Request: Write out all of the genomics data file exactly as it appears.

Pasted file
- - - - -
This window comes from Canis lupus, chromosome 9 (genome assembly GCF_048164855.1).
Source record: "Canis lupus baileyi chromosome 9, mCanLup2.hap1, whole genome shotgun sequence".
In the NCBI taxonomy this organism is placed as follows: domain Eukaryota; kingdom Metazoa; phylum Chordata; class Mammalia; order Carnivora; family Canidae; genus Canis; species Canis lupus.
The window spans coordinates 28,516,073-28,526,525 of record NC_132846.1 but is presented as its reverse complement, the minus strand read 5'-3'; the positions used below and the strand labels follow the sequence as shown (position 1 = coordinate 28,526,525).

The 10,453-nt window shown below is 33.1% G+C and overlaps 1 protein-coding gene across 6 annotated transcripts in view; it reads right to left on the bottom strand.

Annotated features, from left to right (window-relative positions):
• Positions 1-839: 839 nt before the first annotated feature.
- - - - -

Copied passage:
This window comes from Canis lupus, chromosome 9 (genome assembly GCF_048164855.1).
Source record: "Canis lupus baileyi chromosome 9, mCanLup2.hap1, whole genome shotgun sequence".
In the NCBI taxonomy this organism is placed as follows: domain Eukaryota; kingdom Metazoa; phylum Chordata; class Mammalia; order Carnivora; family Canidae; genus Canis; species Canis lupus.
The window spans coordinates 28,516,073-28,526,525 of record NC_132846.1 but is presented as its reverse complement, the minus strand read 5'-3'; the positions used below and the strand labels follow the sequence as shown (position 1 = coordinate 28,526,525).

The 10,453-nt window shown below is 33.1% G+C and overlaps 1 protein-coding gene across 6 annotated transcripts in view; it reads right to left on the bottom strand.

Annotated features, from left to right (window-relative positions):
• Positions 1-839: 839 nt before the first annotated feature.